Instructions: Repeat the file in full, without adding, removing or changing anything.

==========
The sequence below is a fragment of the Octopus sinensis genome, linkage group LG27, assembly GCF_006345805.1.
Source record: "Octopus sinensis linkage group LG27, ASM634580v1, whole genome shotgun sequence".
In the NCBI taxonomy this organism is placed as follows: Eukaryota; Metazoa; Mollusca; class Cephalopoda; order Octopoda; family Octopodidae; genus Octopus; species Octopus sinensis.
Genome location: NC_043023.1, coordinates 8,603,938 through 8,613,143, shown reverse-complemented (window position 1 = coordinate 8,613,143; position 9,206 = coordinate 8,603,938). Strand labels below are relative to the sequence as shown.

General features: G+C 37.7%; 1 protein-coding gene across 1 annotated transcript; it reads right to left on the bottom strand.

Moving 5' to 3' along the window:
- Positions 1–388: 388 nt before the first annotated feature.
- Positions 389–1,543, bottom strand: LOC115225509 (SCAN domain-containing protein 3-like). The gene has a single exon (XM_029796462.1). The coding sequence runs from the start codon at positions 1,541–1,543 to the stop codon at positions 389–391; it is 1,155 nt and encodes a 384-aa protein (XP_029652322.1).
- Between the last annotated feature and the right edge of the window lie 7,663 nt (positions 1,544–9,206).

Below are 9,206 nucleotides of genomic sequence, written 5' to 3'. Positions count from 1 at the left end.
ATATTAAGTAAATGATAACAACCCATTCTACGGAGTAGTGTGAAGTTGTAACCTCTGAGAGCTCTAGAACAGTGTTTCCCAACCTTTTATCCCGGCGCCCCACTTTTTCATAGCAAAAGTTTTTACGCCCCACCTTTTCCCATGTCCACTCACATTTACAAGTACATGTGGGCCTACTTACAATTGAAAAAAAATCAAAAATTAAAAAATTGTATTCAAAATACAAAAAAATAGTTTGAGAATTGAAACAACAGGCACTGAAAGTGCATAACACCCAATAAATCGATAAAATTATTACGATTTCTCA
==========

The sequence below is a fragment of the Octopus sinensis genome, linkage group LG27, assembly GCF_006345805.1.
Source record: "Octopus sinensis linkage group LG27, ASM634580v1, whole genome shotgun sequence".
In the NCBI taxonomy this organism is placed as follows: Eukaryota; Metazoa; Mollusca; class Cephalopoda; order Octopoda; family Octopodidae; genus Octopus; species Octopus sinensis.
Genome location: NC_043023.1, coordinates 8,603,938 through 8,613,143, shown reverse-complemented (window position 1 = coordinate 8,613,143; position 9,206 = coordinate 8,603,938). Strand labels below are relative to the sequence as shown.

General features: G+C 37.7%; 1 protein-coding gene across 1 annotated transcript; it reads right to left on the bottom strand.

Moving 5' to 3' along the window:
- Positions 1–388: 388 nt before the first annotated feature.
- Positions 389–1,543, bottom strand: LOC115225509 (SCAN domain-containing protein 3-like). The gene has a single exon (XM_029796462.1). The coding sequence runs from the start codon at positions 1,541–1,543 to the stop codon at positions 389–391; it is 1,155 nt and encodes a 384-aa protein (XP_029652322.1).
- Between the last annotated feature and the right edge of the window lie 7,663 nt (positions 1,544–9,206).

Below are 9,206 nucleotides of genomic sequence, written 5' to 3'. Positions count from 1 at the left end.
ATATTAAGTAAATGATAACAACCCATTCTACGGAGTAGTGTGAAGTTGTAACCTCTGAGAGCTCTAGAACAGTGTTTCCCAACCTTTTATCCCGGCGCCCCACTTTTTCATAGCAAAAGTTTTTACGCCCCACCTTTTCCCATGTCCACTCACATTTACAAGTACATGTGGGCCTACTTACAATTGAAAAAAAATCAAAAATTAAAAAATTGTATTCAAAATACAAAAAAATAGTTTGAGAATTGAAACAACAGGCACTGAAAGTGCATAACACCCAATAAATCGATAAAATTATTACGATTTCTCA